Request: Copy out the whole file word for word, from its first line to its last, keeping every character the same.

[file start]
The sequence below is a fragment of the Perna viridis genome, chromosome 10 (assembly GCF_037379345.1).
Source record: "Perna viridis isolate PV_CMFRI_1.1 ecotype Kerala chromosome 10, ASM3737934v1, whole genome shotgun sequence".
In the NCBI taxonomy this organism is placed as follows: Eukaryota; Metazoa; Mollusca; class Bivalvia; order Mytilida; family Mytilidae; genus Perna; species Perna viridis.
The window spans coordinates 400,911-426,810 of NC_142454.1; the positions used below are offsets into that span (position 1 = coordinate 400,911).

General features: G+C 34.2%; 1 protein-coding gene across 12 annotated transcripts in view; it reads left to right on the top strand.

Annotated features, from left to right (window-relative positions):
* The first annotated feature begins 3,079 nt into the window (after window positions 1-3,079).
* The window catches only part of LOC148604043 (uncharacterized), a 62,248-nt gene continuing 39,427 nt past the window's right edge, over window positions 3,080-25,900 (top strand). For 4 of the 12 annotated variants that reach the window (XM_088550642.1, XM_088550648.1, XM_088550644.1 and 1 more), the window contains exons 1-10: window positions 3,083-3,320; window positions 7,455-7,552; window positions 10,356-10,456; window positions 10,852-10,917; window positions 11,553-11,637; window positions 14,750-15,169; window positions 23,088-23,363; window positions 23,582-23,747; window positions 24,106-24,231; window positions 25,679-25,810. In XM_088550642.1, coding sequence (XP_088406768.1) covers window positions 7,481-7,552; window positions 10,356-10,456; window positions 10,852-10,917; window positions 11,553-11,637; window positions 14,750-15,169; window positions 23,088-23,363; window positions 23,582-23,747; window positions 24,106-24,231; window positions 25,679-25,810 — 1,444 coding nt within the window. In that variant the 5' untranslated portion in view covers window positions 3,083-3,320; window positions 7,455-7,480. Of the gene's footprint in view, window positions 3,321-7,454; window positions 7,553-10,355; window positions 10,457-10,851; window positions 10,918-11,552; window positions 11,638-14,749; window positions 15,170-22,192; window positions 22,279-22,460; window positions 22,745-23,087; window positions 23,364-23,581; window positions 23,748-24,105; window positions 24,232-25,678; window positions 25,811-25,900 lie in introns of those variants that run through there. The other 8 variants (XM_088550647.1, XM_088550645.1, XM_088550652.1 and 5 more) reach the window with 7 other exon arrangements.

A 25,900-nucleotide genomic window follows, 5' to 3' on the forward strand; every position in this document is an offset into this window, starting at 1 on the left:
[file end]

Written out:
The sequence below is a fragment of the Perna viridis genome, chromosome 10 (assembly GCF_037379345.1).
Source record: "Perna viridis isolate PV_CMFRI_1.1 ecotype Kerala chromosome 10, ASM3737934v1, whole genome shotgun sequence".
In the NCBI taxonomy this organism is placed as follows: Eukaryota; Metazoa; Mollusca; class Bivalvia; order Mytilida; family Mytilidae; genus Perna; species Perna viridis.
The window spans coordinates 400,911-426,810 of NC_142454.1; the positions used below are offsets into that span (position 1 = coordinate 400,911).

General features: G+C 34.2%; 1 protein-coding gene across 12 annotated transcripts in view; it reads left to right on the top strand.

Annotated features, from left to right (window-relative positions):
* The first annotated feature begins 3,079 nt into the window (after window positions 1-3,079).
* The window catches only part of LOC148604043 (uncharacterized), a 62,248-nt gene continuing 39,427 nt past the window's right edge, over window positions 3,080-25,900 (top strand). For 4 of the 12 annotated variants that reach the window (XM_088550642.1, XM_088550648.1, XM_088550644.1 and 1 more), the window contains exons 1-10: window positions 3,083-3,320; window positions 7,455-7,552; window positions 10,356-10,456; window positions 10,852-10,917; window positions 11,553-11,637; window positions 14,750-15,169; window positions 23,088-23,363; window positions 23,582-23,747; window positions 24,106-24,231; window positions 25,679-25,810. In XM_088550642.1, coding sequence (XP_088406768.1) covers window positions 7,481-7,552; window positions 10,356-10,456; window positions 10,852-10,917; window positions 11,553-11,637; window positions 14,750-15,169; window positions 23,088-23,363; window positions 23,582-23,747; window positions 24,106-24,231; window positions 25,679-25,810 — 1,444 coding nt within the window. In that variant the 5' untranslated portion in view covers window positions 3,083-3,320; window positions 7,455-7,480. Of the gene's footprint in view, window positions 3,321-7,454; window positions 7,553-10,355; window positions 10,457-10,851; window positions 10,918-11,552; window positions 11,638-14,749; window positions 15,170-22,192; window positions 22,279-22,460; window positions 22,745-23,087; window positions 23,364-23,581; window positions 23,748-24,105; window positions 24,232-25,678; window positions 25,811-25,900 lie in introns of those variants that run through there. The other 8 variants (XM_088550647.1, XM_088550645.1, XM_088550652.1 and 5 more) reach the window with 7 other exon arrangements.

A 25,900-nucleotide genomic window follows, 5' to 3' on the forward strand; every position in this document is an offset into this window, starting at 1 on the left: